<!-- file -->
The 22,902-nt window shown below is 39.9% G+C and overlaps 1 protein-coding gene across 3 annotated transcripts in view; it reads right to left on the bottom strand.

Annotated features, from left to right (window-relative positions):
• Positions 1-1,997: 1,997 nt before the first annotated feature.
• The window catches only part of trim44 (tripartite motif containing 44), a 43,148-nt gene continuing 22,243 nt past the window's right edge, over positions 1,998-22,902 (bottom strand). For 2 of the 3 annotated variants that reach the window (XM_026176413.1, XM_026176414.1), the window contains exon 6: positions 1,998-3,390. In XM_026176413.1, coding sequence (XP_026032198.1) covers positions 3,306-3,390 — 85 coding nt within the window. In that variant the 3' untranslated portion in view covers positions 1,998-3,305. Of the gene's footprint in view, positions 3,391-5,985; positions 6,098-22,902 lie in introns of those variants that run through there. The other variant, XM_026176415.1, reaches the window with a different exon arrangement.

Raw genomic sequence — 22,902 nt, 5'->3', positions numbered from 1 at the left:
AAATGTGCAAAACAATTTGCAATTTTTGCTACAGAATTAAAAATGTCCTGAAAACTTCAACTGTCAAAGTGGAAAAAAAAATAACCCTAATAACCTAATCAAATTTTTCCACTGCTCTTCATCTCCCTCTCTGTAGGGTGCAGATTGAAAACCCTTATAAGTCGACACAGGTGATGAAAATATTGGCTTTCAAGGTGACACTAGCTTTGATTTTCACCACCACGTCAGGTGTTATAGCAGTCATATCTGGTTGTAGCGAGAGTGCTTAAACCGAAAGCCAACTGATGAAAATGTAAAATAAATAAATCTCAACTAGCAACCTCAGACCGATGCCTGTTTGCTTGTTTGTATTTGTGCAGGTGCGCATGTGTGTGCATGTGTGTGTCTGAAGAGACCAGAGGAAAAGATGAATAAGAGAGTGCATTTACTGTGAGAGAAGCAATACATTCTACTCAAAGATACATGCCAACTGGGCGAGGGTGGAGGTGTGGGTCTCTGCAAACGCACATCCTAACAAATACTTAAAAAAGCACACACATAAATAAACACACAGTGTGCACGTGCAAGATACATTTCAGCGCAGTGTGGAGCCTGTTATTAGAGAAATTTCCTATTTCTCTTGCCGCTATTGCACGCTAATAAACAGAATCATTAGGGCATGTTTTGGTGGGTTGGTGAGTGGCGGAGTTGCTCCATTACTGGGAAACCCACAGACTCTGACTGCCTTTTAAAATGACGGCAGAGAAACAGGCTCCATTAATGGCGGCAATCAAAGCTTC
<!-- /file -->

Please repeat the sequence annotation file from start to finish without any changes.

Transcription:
The 22,902-nt window shown below is 39.9% G+C and overlaps 1 protein-coding gene across 3 annotated transcripts in view; it reads right to left on the bottom strand.

Annotated features, from left to right (window-relative positions):
• Positions 1-1,997: 1,997 nt before the first annotated feature.
• The window catches only part of trim44 (tripartite motif containing 44), a 43,148-nt gene continuing 22,243 nt past the window's right edge, over positions 1,998-22,902 (bottom strand). For 2 of the 3 annotated variants that reach the window (XM_026176413.1, XM_026176414.1), the window contains exon 6: positions 1,998-3,390. In XM_026176413.1, coding sequence (XP_026032198.1) covers positions 3,306-3,390 — 85 coding nt within the window. In that variant the 3' untranslated portion in view covers positions 1,998-3,305. Of the gene's footprint in view, positions 3,391-5,985; positions 6,098-22,902 lie in introns of those variants that run through there. The other variant, XM_026176415.1, reaches the window with a different exon arrangement.

Raw genomic sequence — 22,902 nt, 5'->3', positions numbered from 1 at the left:
AAATGTGCAAAACAATTTGCAATTTTTGCTACAGAATTAAAAATGTCCTGAAAACTTCAACTGTCAAAGTGGAAAAAAAAATAACCCTAATAACCTAATCAAATTTTTCCACTGCTCTTCATCTCCCTCTCTGTAGGGTGCAGATTGAAAACCCTTATAAGTCGACACAGGTGATGAAAATATTGGCTTTCAAGGTGACACTAGCTTTGATTTTCACCACCACGTCAGGTGTTATAGCAGTCATATCTGGTTGTAGCGAGAGTGCTTAAACCGAAAGCCAACTGATGAAAATGTAAAATAAATAAATCTCAACTAGCAACCTCAGACCGATGCCTGTTTGCTTGTTTGTATTTGTGCAGGTGCGCATGTGTGTGCATGTGTGTGTCTGAAGAGACCAGAGGAAAAGATGAATAAGAGAGTGCATTTACTGTGAGAGAAGCAATACATTCTACTCAAAGATACATGCCAACTGGGCGAGGGTGGAGGTGTGGGTCTCTGCAAACGCACATCCTAACAAATACTTAAAAAAGCACACACATAAATAAACACACAGTGTGCACGTGCAAGATACATTTCAGCGCAGTGTGGAGCCTGTTATTAGAGAAATTTCCTATTTCTCTTGCCGCTATTGCACGCTAATAAACAGAATCATTAGGGCATGTTTTGGTGGGTTGGTGAGTGGCGGAGTTGCTCCATTACTGGGAAACCCACAGACTCTGACTGCCTTTTAAAATGACGGCAGAGAAACAGGCTCCATTAATGGCGGCAATCAAAGCTTC